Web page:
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Chaplain takes new path to serve hikers on the Appalachian Trail

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DAMASCUS, Va. — Brad Sasser’s idea of ministering to people may be a little different from most pastors.

Three years ago, Sasser traded his pulpit for a different mission field, one that’s among the towering evergreen trees and majestic waterfalls along the footpaths of the Appalachian Trail.

Sasser, 41, is a Christian outdoor chaplain on the trail, based with his wife and two teenage children in Shady Grove, Tennessee, only 15 minutes from the trail town of Damascus.

“We serve and bless hikers. That’s what we do,” said Sasser, who is a chaplain for the Assemblies of God U.S. Missions, a nonprofit missions organization, reaching people who have never walked into a church.

Sasser and his family reside in a camper in Shady Grove from spring through early fall and return to their home in Louisville, Alabama, for the winter, where they minister to hikers from the Big Cypress National Preserve near the Everglades to Pensacola Beach in Florida.

The chaplain is the author of “The Road Less Traveled: 23 Life Lessons from the Trail,” a book released in March, which is a compilation of stories from the last three years of his ministry, along with spiritual implications each story carries for our everyday lives.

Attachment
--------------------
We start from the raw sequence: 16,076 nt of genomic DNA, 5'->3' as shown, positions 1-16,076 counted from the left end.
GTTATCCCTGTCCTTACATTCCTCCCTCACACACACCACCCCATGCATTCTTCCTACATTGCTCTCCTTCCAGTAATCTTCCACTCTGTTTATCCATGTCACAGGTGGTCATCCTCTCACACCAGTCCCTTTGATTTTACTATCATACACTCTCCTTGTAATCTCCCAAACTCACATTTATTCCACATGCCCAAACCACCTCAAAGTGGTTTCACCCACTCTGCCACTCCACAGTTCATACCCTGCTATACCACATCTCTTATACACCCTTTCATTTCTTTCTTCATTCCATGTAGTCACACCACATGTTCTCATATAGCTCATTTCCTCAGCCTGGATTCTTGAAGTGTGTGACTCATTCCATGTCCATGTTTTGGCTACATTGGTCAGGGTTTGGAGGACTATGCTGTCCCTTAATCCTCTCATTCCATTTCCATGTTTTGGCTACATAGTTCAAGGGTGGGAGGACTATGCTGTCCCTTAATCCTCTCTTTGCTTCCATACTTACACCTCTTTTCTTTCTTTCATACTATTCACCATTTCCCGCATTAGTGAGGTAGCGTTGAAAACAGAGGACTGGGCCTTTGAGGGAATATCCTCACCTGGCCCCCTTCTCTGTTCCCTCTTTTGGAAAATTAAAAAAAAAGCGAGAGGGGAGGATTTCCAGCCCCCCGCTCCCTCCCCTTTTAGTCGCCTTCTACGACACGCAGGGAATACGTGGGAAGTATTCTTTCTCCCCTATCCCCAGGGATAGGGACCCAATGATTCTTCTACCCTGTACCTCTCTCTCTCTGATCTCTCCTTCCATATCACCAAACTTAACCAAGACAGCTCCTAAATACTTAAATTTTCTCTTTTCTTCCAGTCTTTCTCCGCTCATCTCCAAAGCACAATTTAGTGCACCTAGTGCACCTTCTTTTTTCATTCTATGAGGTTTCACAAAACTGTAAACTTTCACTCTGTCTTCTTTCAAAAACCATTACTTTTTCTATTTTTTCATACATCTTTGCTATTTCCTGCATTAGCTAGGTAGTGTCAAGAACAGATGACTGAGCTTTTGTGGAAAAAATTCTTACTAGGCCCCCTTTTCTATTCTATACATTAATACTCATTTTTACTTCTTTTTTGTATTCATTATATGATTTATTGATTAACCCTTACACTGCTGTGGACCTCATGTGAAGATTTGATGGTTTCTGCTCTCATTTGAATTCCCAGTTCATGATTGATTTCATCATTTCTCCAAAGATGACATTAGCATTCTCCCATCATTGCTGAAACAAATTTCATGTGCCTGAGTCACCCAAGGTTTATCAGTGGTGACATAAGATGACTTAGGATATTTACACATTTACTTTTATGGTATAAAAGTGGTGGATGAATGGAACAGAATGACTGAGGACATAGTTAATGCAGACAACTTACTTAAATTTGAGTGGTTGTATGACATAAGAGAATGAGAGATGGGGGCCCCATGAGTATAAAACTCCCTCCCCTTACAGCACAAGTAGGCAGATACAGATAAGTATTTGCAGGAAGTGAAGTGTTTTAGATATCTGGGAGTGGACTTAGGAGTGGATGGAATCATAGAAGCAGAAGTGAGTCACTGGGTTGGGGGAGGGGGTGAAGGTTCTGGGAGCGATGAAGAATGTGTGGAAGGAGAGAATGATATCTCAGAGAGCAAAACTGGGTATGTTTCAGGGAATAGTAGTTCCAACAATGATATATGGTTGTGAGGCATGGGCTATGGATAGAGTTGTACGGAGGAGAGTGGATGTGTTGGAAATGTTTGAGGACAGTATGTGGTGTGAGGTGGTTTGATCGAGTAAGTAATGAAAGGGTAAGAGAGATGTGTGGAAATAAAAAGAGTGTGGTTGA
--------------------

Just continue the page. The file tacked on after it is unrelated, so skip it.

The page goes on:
The book is intended to bring greater awareness to the role of chaplains on the AT, as well as to raise funds for the support of his chaplain program, said Sasser, whose trail name is “Shep,” short for Shepherd.

Chaplains have been serving hikers on the trail for years.

Sasser knows of four or five other chaplains on the Appalachian Trail, some of whom represent The Appalachian Trail Chaplaincy, a ministry of the Holston Conference of the United Methodist Church.

“We want to add value to someone’s trip. That opens doors for us to minister to people in different avenues of their lives. We don’t beat people up with the Bible,” he said.